Many people find mindfulness a hugely helpful practice. Whether it’s the meditation itself, the calming or counting of breath, taking time out for themselves or simply a way of getting out of their heads. Whatever reason you practice mindfulness, if it works for you it probably will be hugely helpful now more than ever.
Mindfulness for Everyone?
For each person who loves mindfulness, and may slightly over enthuse about it, there are many who find it is simply not for them. When I first heard about mindfulness I didn’t give it much thought. I’m a natural fidgeter and overthinker. I can’t sit still for more than a few seconds and I find it near impossible to turn off my brain. It’s like all my thoughts lie in wait until I’m unoccupied. And *bam* they all come flooding in; normally when I’m desperately trying to get some sleep!
This is something I’ve heard from other people – it’s not just me – promise! I run workshops and discussion groups on mental health and invariably when we talk about self-care, mindfulness will be thrown into the mix. Any reason why people don’t find mindfulness helpful or something for them are, of course, valid. We just need to make sure that when we say mindfulness we know what we mean.
For me, mindfulness conjured images of sitting crossed legged on the floor. Humming or chanting under my breath and breathing deeply for long periods of time. This is part of mindfulness. It’s the meditation part and it can be hugely helpful and soothing to people. If you’ve not tried it before, or finally feel like you have the time to do so, I’d encourage it. Of course, it’s always important that if you’re attending a class (possibly virtually) to do so with a mindfulness practitioner who has the necessary qualifications. But there’s also great apps like Calm and Headspace and many others who are also offering great discounts and extra free resources during the current virus.
This is part of the mindfulness picture; but it’s not all of it. Mindfulness at root is about being in the moment. It’s about being in the world around us. Acknowledging what we feel and what we think. Experiencing the world around us through all of our five senses. You don’t need to sit in any particular posture, or sit at all. It’s not necessary to be still. You can be walking at a slow pace or swaying or whatever is good for you. There’s no need to chant, unless you want to.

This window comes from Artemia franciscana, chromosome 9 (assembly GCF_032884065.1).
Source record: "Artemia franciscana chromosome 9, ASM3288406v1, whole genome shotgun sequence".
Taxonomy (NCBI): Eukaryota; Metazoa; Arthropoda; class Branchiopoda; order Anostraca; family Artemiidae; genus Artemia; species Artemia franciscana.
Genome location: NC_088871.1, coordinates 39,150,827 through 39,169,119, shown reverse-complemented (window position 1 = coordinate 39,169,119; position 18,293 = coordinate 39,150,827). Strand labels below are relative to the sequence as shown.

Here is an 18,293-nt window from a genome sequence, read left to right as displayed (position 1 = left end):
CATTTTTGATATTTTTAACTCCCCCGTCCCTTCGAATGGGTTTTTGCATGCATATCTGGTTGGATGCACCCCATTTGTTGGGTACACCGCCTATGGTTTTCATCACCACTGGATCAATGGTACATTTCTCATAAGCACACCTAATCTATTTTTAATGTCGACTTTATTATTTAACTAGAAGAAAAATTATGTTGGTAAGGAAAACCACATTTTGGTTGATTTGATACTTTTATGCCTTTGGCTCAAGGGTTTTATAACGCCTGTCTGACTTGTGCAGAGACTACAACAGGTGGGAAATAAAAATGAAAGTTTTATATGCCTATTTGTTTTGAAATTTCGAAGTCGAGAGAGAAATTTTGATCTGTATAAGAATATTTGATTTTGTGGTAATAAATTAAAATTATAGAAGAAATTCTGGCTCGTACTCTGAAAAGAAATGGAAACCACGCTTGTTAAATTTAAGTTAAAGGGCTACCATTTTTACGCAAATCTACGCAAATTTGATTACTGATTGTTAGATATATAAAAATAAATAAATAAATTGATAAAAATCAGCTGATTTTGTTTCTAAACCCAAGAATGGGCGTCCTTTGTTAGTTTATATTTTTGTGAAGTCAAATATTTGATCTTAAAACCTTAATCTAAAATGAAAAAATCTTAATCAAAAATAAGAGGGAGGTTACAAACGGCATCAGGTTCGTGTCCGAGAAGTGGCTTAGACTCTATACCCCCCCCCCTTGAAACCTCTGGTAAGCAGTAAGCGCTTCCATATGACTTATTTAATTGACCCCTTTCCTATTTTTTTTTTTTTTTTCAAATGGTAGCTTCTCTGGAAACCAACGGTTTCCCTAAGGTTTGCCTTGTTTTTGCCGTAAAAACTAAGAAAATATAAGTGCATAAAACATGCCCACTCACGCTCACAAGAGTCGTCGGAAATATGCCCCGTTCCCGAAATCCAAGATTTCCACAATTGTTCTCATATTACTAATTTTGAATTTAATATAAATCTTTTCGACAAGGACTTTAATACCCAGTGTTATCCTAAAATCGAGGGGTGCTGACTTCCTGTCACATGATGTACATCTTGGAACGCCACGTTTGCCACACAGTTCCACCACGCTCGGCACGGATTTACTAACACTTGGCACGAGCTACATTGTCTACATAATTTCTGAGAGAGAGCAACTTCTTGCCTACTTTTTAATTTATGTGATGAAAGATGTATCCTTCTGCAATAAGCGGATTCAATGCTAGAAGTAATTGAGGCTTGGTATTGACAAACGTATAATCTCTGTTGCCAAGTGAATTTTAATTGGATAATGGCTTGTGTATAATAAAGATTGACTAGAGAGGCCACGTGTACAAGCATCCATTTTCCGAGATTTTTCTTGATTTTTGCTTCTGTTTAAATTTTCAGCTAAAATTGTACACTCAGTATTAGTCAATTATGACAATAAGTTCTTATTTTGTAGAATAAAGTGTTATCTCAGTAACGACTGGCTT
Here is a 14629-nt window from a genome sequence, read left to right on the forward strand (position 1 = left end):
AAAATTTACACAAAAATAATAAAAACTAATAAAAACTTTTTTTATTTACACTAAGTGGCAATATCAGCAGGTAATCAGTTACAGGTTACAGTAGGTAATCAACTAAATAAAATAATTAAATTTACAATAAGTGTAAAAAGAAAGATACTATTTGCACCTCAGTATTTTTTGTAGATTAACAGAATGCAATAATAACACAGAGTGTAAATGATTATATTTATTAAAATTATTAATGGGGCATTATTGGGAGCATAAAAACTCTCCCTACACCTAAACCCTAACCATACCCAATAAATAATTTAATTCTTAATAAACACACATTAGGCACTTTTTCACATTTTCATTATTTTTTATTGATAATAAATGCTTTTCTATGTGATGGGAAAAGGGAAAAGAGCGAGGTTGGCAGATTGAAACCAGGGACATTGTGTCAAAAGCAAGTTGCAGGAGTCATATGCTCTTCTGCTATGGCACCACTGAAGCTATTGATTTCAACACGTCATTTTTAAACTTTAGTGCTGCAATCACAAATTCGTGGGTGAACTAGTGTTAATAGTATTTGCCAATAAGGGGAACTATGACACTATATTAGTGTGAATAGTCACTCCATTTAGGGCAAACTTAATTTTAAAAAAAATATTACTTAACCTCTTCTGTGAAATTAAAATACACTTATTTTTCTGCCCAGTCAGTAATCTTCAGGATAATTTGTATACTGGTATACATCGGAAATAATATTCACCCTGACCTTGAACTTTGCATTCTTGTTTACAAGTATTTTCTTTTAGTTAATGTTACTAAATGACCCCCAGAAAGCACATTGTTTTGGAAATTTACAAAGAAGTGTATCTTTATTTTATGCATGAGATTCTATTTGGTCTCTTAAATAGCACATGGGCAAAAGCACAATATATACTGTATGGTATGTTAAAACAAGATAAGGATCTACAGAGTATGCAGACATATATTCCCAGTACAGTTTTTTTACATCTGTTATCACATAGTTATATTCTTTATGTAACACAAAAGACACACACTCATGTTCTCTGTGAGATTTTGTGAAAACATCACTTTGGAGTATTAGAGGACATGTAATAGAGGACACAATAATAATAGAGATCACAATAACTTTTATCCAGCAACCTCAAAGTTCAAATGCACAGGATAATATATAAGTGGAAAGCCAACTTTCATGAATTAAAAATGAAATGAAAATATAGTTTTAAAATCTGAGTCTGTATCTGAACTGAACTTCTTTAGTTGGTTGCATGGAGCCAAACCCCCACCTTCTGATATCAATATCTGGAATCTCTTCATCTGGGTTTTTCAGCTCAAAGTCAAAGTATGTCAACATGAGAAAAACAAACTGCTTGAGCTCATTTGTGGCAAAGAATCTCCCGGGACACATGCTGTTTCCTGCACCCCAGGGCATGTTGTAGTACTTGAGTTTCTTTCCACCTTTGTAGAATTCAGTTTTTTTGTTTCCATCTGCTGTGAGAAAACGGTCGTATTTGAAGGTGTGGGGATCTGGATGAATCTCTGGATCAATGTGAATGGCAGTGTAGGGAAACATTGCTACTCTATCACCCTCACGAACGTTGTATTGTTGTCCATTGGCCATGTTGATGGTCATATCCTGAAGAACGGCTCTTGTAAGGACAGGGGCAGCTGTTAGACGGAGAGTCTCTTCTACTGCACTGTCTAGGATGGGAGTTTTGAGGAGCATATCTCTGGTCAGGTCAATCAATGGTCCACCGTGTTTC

As per a previous post on breathing, many of you will know I’m an advocate of the 7-11 breathing exercise. This is purely a personal choice that I find soothing but there are many kinds out there. I find it the most accessible and memorable but find what works for you. A key thing to focus on is a longer out breath and a shorter in breath. Breathing from our diaphragm and stomach rather than our chests. Imagine a balloon inflating as you breathe in, your stomach should expand outwards. As the balloon deflates and you breathe out, your stomach moves back inwards. If it’s helpful you can rest your hands on your stomach to feel the breath in action.
Mindfulness During Covid-19
The benefits of mindfulness, including helping calm and relax us and
possibly distract us and get us out of our heads will be more important than
ever right now. Many of us are experiencing higher levels of stress and anxiety which is normal but can be hard to manage (here are my thoughts on reframing anxiety during coronavirus). It may be time to give some form of mindfulness a try. You can even do it with those you live with, including your kids.
But it doesn’t have to be all about the breath. You can be mindful whilst
you go for a walk – if it is safe for you to do so. To look after my own mental
health during Covid-19 I’ve been going for a walk around the lake in my local park. I’ve been leaving my phone at home to do so. It’s allowed me to really appreciate the short time I’m out the house and in nature. I’m able to be more mindful just by seeing the world around me and being a part of it. Instead of wrapped up in my own head or looking down at my phone.
You can also be mindful doing various different activities. Being creative
is a great way of doing self-care and I know lots of people are taking this
time to re-invest in themselves and creativity. Mindfulness colouring is a
trend for a reason. Anything creative, whether colouring, an art project,
writing, calligraphy, music or even de-cluttering or having a tidy-up can be
mindful. Likewise with baking, crosswords or various puzzles
Finding Your Flow
For myself, I look for activities which get me out of my head an in a state
of flow. A state of flow means becoming fully absorbed in the enjoyment and focus of an activity that you forget about everything else. These are the
activities which truly get me out of my head and I always feel better after doing them. I call them activities where I lose time. I sit down intending on doing something for a few minutes and completely forget where I am. When I next look at the clock it can easily have been an hour or more.
Some of us have more time on our hands because we’re at home more right now. Most of us will need to keep an eye on possibly rising stress levels. And we all need to keep a watchful eye on our mental health. Perhaps now is the time to try something mindful or even try and find your flow!
I’d love to hear how you find your flow or what you do mindfully? Did you enjoy it and did it help? Let me know below!